What did Matt Flynn (Packers), Andrew Luck (Colts), Geno Smith (Jets), Nick
Foles (Eagles), Carson Palmer (Cardinals), Mike Glennon (Buccaneers), and Eli
Manning (Giants) all have in common on Monday morning after Week 13? All were
pretty sore as all were sacked so often they lost on average at least 1 yard
per pass attempt. Ouch. That hurts. At least Luck, Foles and Manning came away
with a win for their physical sacrifice.
Two weeks ago doubters of San Francisco QB Colin Kapernick were starting to get
loud. But the last two weeks against Washington and St. Louis Kaepernick has
generated infinite productivity and looked like his Super Bowl-self. It will be
interesting to see if he can maintain that level of play when Seattle makes its
last visit to Candlestick Park.
As readers of the QuantCoach know, a head coach can commit no greater sin than
to be a mere spectator. Still, frequently, it's perfectly fine for a coach to
just watch a field goal attempt. As QC's 8th Commandment holds, the play design for a field
goal attempt has been perfected so there is really nothing for a coach to do.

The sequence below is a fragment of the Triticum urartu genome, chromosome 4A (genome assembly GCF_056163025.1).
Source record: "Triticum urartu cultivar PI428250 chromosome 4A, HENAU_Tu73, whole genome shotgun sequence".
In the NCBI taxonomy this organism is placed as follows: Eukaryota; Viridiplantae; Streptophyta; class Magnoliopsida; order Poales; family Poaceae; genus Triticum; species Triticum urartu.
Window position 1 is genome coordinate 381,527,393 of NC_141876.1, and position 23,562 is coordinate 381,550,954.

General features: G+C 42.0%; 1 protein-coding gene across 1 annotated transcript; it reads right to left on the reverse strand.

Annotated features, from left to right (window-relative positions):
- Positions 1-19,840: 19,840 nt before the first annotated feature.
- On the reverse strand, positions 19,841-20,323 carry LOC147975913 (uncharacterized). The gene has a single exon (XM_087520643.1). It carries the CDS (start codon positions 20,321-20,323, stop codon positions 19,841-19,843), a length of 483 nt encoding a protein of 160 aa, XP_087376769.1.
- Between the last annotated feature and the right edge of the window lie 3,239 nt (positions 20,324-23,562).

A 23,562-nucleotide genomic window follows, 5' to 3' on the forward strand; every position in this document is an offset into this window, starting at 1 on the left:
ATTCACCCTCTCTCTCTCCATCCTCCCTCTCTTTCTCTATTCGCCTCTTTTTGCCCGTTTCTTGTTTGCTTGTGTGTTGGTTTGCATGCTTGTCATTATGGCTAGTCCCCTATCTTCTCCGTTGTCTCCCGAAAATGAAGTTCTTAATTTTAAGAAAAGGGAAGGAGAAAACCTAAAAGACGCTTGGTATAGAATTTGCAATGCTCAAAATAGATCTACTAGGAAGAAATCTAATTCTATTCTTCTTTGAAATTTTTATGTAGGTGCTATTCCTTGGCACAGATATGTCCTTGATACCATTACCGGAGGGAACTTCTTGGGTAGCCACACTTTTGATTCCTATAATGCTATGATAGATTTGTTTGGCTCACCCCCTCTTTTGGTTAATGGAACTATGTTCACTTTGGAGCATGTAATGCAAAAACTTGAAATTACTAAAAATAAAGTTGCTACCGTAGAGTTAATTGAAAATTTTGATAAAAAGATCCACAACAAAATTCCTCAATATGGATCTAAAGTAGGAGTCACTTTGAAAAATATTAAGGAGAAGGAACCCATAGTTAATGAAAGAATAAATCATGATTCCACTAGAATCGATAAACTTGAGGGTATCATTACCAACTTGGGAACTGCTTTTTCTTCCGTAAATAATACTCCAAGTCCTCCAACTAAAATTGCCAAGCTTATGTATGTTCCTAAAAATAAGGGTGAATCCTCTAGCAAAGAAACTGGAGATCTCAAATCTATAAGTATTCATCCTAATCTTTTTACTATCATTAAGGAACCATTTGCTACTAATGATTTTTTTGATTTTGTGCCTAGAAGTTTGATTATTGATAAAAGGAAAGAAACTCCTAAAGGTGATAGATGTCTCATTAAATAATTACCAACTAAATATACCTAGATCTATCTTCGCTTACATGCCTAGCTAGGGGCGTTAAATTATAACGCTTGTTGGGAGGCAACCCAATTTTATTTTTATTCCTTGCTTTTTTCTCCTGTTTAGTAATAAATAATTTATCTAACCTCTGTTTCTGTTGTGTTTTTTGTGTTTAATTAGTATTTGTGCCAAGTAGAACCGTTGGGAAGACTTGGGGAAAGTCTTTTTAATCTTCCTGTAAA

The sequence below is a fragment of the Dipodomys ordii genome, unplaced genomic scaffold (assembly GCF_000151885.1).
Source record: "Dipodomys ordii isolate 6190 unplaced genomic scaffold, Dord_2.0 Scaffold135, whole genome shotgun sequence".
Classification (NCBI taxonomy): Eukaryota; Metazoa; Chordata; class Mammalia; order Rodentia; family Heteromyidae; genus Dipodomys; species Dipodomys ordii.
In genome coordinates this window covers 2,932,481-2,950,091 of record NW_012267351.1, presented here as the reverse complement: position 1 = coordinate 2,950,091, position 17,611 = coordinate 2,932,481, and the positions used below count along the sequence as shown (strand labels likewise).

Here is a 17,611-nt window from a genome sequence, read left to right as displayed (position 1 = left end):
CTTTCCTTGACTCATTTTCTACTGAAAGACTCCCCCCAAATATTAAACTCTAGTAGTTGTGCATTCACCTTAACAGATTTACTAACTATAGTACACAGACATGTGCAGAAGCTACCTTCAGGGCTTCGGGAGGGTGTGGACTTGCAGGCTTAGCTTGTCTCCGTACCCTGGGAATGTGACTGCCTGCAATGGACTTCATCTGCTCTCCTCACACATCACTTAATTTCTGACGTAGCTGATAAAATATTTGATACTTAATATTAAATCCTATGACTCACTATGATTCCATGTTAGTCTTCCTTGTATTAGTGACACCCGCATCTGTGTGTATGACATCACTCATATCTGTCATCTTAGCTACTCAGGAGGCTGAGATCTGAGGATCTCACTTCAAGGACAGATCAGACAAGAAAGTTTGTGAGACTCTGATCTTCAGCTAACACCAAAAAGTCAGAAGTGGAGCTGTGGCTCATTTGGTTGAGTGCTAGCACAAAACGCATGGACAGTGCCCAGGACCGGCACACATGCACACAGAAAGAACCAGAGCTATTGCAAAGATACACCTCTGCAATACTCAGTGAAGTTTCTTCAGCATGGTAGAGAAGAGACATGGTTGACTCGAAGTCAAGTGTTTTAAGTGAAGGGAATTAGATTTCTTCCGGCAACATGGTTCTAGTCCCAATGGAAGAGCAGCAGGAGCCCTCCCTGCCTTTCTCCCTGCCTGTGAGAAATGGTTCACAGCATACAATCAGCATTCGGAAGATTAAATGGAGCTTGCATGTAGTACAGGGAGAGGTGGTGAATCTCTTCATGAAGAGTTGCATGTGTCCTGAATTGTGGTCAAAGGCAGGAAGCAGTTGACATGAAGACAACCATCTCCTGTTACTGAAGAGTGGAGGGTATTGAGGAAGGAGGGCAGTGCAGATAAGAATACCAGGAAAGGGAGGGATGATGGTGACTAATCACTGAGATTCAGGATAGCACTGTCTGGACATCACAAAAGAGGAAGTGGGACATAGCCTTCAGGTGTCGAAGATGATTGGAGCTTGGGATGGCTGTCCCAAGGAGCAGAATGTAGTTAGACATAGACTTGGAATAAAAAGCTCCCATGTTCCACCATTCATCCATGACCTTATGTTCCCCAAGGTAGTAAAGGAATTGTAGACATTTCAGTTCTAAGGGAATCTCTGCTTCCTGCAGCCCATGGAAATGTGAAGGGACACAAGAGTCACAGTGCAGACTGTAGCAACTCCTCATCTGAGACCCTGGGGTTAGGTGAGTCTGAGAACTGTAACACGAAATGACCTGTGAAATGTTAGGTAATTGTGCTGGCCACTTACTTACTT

So 'Ol QC really does not know what to make of Chicago coach Marc Trestman
ordering up a potentially game-winning 47-yard field goal in overtime from
usually reliable kicker Robby Gould in a dome ... ON JUST 2nd DOWN.
Trestman has been buried for the decision but his logic that he feared that a
negative play or penalty could take the Bears out of Gould's field goal range
is arguably sound. And, he had just seen Minnesota lose what would have been a
game-winning field goal when a face mask penalty and a 3-yard loss on an Adrian
Peterson run turned Blair Walsh's successful 3rd DOWN 39-yard field goal
into an unsuccessful 4th down 57-yard field goal attempt. Trestman probably
over-thought the situation a little and should have tried to get a little
closer. But that is a venial sin compared to the mortal sin of simply watching
and doing what coaches always do without thought. In a nutshell, Trestman's
decision put the Bears fate on a the most perfectly designed play in
football--a field goal attempt--and the execution of that perfectly designed
play on one of his most reliable players (Gould). While it did not work out in
the short-term, in the long-term that is a strategy that will win a lot of